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The agenda also includes the coordination of the delivery of a sufficiency of regional air transport in quality, affordability, safety, and sustainability, the prime minister said.

He was speaking less than one week after four CARICOM nations, including his own St. Vincent and the Grenadines, which are the majority shareholder of LIAT, the main regional carrier, decided to liquidate the airline.

Antigua and Barbuda did not attend Friday’s virtual conference even as Prime Minister Gaston Browne has expressed dissatisfaction with his colleague’s handling of the LIAT matter and has said that St. John’s is prepared to lead the way in funding a new LIAT.

The other major LIAT shareholders are Barbados and Dominica.

Gonsalves further said that the CARICOM agenda over the next six months will include the socio-economic recovery of the region; the strengthening of the region’s resilience against multiple vulnerabilities; the building of a better, more equal, more inclusive global order in full recognition of a properly articulated “small state exceptionalism”; and the further upliftment of the Caribbean civilization “in every material particular within our region and in our interface with others in our hemisphere, the developing world, the major economies and global institutions”.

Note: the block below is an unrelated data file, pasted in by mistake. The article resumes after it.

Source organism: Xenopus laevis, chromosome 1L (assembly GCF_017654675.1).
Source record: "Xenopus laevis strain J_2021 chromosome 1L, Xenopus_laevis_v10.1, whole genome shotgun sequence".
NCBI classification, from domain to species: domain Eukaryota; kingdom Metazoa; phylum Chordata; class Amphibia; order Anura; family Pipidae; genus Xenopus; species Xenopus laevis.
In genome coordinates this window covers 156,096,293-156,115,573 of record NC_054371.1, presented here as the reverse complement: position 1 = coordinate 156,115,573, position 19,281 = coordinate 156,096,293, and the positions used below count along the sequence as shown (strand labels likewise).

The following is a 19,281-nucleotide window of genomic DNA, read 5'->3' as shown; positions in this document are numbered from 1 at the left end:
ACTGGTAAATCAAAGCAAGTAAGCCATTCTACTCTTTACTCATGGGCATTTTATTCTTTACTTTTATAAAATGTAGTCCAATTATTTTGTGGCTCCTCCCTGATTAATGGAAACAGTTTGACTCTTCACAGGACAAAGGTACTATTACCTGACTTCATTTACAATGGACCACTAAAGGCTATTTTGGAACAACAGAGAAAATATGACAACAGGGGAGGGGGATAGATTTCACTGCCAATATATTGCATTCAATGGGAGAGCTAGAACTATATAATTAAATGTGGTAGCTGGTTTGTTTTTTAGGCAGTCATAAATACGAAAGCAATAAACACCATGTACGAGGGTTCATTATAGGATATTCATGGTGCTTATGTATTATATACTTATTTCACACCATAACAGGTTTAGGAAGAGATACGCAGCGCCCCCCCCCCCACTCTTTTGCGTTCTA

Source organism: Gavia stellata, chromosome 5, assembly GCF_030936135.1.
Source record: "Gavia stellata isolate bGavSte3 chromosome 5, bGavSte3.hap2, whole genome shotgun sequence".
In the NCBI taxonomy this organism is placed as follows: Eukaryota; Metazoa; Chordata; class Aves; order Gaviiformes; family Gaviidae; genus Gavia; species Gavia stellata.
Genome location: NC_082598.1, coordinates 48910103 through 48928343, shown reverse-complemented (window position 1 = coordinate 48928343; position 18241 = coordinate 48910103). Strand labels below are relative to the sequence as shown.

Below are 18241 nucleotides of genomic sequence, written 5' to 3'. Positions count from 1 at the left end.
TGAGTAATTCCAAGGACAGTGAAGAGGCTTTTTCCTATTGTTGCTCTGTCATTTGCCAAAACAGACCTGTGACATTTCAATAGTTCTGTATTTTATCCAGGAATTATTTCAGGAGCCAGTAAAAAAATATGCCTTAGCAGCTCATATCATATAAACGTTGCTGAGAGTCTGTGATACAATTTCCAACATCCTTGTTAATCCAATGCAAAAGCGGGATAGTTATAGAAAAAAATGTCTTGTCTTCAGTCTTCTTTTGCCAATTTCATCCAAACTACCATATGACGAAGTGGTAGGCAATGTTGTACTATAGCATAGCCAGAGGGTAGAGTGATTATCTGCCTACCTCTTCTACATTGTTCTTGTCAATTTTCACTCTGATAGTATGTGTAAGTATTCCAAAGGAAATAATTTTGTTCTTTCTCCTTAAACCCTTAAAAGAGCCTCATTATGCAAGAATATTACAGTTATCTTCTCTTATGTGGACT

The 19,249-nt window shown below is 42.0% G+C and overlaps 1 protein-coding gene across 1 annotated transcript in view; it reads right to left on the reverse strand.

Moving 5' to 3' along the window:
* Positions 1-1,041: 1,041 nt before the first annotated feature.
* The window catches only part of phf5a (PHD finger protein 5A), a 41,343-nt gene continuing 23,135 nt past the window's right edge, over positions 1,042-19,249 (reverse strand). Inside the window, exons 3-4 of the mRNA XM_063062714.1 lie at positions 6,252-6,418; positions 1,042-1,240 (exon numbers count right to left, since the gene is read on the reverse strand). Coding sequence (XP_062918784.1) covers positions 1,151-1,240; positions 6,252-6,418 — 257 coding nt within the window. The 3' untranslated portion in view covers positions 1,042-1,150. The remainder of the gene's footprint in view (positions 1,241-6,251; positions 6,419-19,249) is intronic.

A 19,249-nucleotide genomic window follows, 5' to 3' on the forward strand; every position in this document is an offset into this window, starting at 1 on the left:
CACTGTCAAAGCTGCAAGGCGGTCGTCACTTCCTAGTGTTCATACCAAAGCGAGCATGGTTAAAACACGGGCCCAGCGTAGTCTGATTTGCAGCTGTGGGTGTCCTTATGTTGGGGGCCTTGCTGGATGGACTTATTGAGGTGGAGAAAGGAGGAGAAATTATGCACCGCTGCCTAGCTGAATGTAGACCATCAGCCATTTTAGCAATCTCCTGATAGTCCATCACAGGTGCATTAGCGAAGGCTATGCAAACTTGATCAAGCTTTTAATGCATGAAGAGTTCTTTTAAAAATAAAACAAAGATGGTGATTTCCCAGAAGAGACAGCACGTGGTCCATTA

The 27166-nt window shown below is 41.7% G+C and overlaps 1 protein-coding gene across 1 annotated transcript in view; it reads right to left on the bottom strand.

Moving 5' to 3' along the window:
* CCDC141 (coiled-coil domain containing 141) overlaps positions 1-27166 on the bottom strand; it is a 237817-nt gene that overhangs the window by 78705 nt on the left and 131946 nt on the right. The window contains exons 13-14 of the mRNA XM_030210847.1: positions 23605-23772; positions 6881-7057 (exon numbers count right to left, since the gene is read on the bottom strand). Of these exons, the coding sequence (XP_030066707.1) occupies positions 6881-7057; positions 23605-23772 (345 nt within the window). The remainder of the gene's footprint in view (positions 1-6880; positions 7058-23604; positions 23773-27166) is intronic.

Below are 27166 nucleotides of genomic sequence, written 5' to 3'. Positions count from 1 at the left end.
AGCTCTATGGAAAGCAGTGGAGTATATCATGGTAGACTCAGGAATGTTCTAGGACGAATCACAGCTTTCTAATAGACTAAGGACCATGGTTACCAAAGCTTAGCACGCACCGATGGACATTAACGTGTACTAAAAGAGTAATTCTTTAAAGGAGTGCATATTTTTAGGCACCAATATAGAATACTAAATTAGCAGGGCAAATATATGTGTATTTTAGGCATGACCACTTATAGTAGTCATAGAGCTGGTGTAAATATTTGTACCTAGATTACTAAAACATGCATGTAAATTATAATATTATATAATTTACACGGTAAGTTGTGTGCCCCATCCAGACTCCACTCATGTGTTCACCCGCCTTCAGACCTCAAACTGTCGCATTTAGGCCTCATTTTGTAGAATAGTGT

“These large strategic issues, and more, confront us,” the prime minister said, adding, that so, too, are those touching and concerning the internal arrangements of CARICOM itself.